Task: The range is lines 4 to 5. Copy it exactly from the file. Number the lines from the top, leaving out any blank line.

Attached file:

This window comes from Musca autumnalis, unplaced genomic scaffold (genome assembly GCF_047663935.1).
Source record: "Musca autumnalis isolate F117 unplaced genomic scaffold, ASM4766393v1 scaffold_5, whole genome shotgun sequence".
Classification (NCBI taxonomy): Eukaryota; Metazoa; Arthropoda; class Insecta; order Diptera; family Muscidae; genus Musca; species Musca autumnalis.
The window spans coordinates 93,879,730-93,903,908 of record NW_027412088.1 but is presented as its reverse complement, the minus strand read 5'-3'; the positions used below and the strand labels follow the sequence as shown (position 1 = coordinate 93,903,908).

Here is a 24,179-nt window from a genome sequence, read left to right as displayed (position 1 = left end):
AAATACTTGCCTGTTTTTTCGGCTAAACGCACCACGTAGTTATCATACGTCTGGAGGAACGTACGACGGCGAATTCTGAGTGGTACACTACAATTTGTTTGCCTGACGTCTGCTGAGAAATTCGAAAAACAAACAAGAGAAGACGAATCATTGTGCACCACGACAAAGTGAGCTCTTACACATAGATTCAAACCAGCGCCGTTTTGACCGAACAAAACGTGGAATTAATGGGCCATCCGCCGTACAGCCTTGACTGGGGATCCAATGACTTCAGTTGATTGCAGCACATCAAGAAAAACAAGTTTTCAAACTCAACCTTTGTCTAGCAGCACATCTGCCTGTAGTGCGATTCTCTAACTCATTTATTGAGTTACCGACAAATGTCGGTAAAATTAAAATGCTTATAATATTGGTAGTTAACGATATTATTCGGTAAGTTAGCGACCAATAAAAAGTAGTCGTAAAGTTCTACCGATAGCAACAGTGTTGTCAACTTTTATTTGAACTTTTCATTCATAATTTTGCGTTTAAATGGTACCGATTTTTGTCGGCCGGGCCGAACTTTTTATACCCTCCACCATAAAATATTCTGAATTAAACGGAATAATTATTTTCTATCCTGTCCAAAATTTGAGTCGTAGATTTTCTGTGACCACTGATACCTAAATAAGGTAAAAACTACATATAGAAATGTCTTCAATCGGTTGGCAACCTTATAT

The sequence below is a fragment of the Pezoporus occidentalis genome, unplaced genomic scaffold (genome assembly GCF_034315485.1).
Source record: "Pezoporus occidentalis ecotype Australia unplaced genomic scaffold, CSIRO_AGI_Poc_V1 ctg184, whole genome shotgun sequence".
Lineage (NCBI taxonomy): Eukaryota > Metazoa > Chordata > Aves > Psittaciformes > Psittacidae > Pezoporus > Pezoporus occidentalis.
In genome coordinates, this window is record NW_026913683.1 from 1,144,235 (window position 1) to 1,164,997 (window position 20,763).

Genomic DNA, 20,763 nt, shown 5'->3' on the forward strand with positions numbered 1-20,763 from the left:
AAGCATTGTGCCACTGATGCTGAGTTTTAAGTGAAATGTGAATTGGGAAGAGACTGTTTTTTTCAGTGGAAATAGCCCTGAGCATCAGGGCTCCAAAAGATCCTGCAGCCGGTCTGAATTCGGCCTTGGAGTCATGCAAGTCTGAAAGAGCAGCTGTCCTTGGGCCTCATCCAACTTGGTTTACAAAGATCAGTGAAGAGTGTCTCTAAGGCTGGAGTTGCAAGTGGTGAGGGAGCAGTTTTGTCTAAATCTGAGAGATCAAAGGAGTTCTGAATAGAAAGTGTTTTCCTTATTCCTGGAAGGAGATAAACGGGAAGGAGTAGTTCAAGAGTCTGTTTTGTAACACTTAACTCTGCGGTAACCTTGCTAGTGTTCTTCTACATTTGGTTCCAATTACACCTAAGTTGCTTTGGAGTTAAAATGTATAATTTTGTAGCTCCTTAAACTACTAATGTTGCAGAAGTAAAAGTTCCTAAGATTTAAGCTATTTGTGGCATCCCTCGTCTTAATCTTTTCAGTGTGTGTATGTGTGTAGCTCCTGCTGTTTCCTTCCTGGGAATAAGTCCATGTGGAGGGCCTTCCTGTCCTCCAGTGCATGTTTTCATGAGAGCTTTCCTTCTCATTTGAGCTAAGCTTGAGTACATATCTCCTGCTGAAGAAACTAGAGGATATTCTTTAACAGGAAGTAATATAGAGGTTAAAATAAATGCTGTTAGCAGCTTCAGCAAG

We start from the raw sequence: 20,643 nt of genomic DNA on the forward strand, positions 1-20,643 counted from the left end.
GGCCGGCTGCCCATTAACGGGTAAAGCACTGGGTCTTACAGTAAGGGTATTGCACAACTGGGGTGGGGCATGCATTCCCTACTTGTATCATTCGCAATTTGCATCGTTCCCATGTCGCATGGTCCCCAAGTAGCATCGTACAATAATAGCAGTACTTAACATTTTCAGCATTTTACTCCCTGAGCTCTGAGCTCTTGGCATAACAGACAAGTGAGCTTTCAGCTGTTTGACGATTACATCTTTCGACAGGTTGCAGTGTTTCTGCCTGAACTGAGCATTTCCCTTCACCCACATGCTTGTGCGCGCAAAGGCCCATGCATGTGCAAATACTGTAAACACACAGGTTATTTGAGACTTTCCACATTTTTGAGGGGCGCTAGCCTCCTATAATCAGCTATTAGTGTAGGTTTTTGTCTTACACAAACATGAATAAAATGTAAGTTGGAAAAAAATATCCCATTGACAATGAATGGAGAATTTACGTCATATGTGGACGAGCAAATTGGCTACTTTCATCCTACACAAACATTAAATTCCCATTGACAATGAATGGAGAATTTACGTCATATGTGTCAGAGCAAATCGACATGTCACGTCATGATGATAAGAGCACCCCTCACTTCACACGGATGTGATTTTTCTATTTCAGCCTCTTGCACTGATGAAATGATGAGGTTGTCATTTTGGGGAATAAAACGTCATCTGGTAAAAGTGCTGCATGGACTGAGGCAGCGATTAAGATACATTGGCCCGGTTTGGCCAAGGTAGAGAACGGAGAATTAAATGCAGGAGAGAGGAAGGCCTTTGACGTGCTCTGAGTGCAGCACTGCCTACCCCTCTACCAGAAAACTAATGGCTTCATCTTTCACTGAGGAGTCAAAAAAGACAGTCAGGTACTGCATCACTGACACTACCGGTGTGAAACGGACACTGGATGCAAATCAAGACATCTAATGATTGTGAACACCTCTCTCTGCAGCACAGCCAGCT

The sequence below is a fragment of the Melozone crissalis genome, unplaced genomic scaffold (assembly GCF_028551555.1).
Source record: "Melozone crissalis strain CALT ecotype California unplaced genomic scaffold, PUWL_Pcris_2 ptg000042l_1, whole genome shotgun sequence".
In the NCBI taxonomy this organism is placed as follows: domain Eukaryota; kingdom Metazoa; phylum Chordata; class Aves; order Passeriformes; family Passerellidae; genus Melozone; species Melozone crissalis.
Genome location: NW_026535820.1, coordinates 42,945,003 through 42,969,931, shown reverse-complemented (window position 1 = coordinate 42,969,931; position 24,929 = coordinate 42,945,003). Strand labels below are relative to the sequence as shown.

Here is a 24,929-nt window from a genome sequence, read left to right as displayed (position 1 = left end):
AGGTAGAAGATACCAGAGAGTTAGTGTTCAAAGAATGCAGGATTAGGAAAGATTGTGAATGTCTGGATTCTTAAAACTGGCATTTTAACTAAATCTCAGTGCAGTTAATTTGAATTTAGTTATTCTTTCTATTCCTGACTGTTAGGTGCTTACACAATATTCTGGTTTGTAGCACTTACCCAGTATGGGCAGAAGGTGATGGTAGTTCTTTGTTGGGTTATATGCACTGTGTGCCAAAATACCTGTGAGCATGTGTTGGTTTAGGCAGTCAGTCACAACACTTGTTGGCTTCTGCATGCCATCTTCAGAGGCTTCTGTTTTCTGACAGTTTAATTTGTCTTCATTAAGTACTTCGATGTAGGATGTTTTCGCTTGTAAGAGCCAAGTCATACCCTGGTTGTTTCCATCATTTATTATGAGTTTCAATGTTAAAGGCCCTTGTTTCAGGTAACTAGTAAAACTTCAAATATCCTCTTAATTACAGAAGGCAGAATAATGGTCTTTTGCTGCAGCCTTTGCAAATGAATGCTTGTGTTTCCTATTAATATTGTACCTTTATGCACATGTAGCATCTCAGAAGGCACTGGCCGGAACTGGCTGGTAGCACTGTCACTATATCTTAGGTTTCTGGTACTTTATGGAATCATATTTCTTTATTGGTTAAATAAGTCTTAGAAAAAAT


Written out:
The window spans coordinates 93,879,730-93,903,908 of record NW_027412088.1 but is presented as its reverse complement, the minus strand read 5'-3'; the positions used below and the strand labels follow the sequence as shown (position 1 = coordinate 93,903,908).

Here is a 24,179-nt window from a genome sequence, read left to right as displayed (position 1 = left end):